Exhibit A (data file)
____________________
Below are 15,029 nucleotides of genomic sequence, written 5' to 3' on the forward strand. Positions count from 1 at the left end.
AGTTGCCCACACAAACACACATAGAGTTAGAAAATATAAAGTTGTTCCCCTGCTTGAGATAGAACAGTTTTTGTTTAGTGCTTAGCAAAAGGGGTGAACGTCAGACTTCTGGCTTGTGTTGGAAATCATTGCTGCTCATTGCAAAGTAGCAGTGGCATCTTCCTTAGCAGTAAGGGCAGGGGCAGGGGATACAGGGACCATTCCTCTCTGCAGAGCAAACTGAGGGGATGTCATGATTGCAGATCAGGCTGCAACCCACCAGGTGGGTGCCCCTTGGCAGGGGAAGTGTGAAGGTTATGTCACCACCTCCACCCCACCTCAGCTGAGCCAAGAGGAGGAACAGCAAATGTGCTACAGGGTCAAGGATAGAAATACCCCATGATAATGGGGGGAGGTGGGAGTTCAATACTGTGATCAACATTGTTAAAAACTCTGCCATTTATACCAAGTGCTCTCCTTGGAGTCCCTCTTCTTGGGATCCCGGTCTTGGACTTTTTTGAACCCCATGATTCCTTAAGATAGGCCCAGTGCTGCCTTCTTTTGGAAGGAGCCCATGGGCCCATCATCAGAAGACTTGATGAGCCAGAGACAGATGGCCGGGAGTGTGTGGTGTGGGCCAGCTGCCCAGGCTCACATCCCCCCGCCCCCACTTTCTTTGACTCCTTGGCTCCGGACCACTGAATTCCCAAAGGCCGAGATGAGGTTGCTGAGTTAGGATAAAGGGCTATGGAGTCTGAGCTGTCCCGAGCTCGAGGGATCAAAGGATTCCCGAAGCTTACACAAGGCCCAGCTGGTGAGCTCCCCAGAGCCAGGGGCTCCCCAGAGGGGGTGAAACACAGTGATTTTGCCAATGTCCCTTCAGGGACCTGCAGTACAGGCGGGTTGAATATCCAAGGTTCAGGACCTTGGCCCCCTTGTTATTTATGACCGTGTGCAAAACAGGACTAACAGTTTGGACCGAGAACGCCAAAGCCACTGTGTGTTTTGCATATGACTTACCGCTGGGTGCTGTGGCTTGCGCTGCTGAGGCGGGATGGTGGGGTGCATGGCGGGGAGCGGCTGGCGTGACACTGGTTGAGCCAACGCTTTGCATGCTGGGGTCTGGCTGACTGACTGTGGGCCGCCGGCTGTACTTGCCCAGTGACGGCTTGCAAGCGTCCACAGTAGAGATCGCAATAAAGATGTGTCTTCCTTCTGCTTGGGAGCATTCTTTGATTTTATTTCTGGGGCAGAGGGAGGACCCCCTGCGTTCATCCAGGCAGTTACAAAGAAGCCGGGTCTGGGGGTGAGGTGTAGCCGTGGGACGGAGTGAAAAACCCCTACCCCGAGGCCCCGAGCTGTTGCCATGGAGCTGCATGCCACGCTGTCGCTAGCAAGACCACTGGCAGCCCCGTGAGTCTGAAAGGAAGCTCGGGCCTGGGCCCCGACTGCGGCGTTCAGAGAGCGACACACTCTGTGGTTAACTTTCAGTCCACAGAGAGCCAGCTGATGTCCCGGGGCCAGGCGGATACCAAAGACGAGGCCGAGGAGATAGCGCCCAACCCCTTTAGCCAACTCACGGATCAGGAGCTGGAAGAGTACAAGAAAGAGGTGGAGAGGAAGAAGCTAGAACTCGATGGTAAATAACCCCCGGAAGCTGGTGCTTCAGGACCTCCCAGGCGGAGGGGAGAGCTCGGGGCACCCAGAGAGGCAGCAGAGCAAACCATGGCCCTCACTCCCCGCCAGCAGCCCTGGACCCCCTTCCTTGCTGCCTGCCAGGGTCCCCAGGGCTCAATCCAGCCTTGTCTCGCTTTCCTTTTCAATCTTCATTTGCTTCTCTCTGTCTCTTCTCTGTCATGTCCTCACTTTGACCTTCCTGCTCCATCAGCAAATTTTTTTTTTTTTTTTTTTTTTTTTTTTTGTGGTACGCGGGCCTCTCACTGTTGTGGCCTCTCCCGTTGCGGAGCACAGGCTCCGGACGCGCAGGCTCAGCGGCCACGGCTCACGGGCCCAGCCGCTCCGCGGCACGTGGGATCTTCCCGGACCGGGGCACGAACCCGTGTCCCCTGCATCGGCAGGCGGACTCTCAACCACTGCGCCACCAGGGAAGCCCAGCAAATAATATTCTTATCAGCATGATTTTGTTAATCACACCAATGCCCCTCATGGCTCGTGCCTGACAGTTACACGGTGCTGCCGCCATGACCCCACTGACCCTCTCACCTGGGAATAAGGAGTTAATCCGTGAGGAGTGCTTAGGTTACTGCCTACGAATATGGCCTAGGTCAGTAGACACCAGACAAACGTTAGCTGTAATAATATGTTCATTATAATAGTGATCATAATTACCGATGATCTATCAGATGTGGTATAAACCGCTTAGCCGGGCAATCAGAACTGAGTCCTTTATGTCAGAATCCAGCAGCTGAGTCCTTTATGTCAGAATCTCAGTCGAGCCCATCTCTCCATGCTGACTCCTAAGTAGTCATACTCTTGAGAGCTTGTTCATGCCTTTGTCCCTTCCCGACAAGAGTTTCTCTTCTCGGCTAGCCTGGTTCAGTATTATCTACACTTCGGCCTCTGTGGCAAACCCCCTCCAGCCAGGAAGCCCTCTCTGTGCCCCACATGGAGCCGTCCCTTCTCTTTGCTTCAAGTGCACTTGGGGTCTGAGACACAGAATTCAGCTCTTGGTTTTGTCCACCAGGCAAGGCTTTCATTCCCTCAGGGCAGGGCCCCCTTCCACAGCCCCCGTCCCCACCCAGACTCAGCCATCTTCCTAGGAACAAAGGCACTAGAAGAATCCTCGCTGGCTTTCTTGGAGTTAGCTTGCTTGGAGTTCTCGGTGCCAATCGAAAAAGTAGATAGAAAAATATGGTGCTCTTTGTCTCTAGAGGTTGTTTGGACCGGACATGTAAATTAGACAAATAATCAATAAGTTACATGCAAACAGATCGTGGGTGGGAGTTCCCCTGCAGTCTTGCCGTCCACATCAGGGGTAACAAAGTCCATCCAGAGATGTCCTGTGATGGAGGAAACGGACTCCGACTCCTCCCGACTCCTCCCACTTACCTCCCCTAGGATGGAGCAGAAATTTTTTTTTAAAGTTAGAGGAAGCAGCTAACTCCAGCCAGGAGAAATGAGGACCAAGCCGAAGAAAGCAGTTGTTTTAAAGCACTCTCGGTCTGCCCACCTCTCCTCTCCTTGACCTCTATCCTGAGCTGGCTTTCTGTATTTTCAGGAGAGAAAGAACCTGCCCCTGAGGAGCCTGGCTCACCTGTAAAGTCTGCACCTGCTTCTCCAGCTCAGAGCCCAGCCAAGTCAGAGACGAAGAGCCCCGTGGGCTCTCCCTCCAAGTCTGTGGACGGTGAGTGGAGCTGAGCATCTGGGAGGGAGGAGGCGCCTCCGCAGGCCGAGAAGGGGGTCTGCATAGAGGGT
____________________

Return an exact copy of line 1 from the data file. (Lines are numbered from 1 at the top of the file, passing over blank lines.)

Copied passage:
Below are 15,029 nucleotides of genomic sequence, written 5' to 3' on the forward strand. Positions count from 1 at the left end.